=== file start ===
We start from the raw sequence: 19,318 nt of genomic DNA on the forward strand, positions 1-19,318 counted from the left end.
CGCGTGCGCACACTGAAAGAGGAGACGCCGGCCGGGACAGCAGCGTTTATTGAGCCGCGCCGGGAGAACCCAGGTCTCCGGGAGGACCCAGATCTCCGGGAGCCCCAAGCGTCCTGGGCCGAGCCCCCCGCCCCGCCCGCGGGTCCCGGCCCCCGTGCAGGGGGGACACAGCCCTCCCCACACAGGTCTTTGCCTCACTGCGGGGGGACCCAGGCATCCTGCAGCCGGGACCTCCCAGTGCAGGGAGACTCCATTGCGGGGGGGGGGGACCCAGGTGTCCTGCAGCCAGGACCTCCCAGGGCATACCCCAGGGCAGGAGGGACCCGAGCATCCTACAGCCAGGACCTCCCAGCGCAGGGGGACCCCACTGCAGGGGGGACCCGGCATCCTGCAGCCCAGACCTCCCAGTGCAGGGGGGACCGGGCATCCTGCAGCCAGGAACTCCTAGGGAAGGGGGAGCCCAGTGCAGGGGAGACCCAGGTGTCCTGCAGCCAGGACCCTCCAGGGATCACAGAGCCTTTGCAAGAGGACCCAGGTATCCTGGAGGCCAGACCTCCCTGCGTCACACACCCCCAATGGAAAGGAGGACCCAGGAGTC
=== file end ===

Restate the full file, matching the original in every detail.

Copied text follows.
We start from the raw sequence: 19,318 nt of genomic DNA on the forward strand, positions 1-19,318 counted from the left end.
CGCGTGCGCACACTGAAAGAGGAGACGCCGGCCGGGACAGCAGCGTTTATTGAGCCGCGCCGGGAGAACCCAGGTCTCCGGGAGGACCCAGATCTCCGGGAGCCCCAAGCGTCCTGGGCCGAGCCCCCCGCCCCGCCCGCGGGTCCCGGCCCCCGTGCAGGGGGGACACAGCCCTCCCCACACAGGTCTTTGCCTCACTGCGGGGGGACCCAGGCATCCTGCAGCCGGGACCTCCCAGTGCAGGGAGACTCCATTGCGGGGGGGGGGGACCCAGGTGTCCTGCAGCCAGGACCTCCCAGGGCATACCCCAGGGCAGGAGGGACCCGAGCATCCTACAGCCAGGACCTCCCAGCGCAGGGGGACCCCACTGCAGGGGGGACCCGGCATCCTGCAGCCCAGACCTCCCAGTGCAGGGGGGACCGGGCATCCTGCAGCCAGGAACTCCTAGGGAAGGGGGAGCCCAGTGCAGGGGAGACCCAGGTGTCCTGCAGCCAGGACCCTCCAGGGATCACAGAGCCTTTGCAAGAGGACCCAGGTATCCTGGAGGCCAGACCTCCCTGCGTCACACACCCCCAATGGAAAGGAGGACCCAGGAGTC